Ms. Honeyfield said the Department has a proud record of achievements
with students regularly achieving 100% pass rates in the national Nursing Council registration exam. This year Wintec midwifery student Michelle Keen gained the highest pass rate in the country.

The department began its celebrations earlier this year by releasing more than 180 silver helium balloons - one for every health studies qualifying student this year, above garden place.

Ten top nursing scholars will be presented with awards on the night.


© Scoop Media

Culture Headlines | Health Headlines | Education Headlines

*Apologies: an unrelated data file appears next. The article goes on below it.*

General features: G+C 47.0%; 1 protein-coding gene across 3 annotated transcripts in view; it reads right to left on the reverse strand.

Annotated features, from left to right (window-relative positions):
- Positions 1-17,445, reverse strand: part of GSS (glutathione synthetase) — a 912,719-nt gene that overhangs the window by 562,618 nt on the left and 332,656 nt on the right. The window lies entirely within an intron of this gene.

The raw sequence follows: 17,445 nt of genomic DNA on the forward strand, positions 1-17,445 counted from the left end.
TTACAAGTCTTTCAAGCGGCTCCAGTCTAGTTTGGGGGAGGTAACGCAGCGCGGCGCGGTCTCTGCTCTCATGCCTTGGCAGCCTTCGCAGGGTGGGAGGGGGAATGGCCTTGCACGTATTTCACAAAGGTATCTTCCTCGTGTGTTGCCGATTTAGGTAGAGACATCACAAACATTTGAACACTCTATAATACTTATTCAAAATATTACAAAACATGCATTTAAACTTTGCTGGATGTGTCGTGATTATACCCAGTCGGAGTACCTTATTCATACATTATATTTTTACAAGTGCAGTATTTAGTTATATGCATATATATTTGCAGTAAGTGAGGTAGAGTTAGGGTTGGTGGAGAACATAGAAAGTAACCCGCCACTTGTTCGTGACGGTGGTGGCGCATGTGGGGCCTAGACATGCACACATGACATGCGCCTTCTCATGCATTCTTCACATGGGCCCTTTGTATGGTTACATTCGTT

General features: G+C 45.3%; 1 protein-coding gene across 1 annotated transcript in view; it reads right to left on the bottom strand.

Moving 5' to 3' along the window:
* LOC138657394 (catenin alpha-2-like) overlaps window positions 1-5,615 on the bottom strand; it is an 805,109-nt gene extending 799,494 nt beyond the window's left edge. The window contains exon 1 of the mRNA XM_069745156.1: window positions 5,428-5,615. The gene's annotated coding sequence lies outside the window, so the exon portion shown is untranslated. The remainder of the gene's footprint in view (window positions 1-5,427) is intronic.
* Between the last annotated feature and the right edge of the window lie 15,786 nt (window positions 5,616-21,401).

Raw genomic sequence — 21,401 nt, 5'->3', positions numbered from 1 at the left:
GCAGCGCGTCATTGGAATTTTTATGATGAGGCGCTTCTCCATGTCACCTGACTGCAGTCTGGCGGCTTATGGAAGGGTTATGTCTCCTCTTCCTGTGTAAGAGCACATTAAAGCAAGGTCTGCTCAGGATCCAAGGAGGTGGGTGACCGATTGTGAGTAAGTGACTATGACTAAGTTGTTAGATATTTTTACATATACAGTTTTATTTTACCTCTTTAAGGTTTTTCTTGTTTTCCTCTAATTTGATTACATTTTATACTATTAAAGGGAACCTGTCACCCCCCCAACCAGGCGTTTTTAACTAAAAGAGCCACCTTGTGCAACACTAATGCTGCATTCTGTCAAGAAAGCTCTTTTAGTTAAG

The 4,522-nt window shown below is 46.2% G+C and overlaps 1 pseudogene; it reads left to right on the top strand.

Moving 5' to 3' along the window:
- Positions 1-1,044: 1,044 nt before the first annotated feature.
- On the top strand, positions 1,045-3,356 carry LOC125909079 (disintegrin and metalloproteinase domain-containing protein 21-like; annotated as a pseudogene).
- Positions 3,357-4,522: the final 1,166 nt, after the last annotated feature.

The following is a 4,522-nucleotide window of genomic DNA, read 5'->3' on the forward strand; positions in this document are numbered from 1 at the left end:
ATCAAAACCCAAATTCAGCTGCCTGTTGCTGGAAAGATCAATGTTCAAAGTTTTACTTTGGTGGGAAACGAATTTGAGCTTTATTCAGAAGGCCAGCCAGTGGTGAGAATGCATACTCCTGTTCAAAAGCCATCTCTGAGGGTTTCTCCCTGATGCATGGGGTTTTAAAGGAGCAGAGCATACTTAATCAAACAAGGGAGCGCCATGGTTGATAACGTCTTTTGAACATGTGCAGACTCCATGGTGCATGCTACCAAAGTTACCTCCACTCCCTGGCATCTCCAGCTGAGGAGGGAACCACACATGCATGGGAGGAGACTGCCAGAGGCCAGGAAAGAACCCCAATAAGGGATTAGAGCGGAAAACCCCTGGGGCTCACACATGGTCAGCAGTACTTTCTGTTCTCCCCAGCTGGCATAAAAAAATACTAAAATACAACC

Howard Davis: Emerald Fennell's Promising Young Woman'

The Guardian needed not one, but three reviews to do justice to Fennell's unsettling approach, which indicates exactly how ambiguous and controversial its message really is. More>>

Howard Davis: Jill Trevelyan's Rita Angus

Although Angus has become one of Aotearoa’s best-loved painters, the story of her life remained little known and poorly understood before Jill Trevelyan's acclaimed and revelatory biography, which won the Non Fiction Award at the Montana New Zealand Book Awards in 2009, and has now been republished by Te Papa press. More>>

Howard Davis: The Back of the Painting

Painting conservators are the forensic pathologists of the art world. While they cannot bring their subjects back to life, they do provide fascinating insights into the precise circumstances of a painting's creation, its material authenticity, and constructive methodology. More>>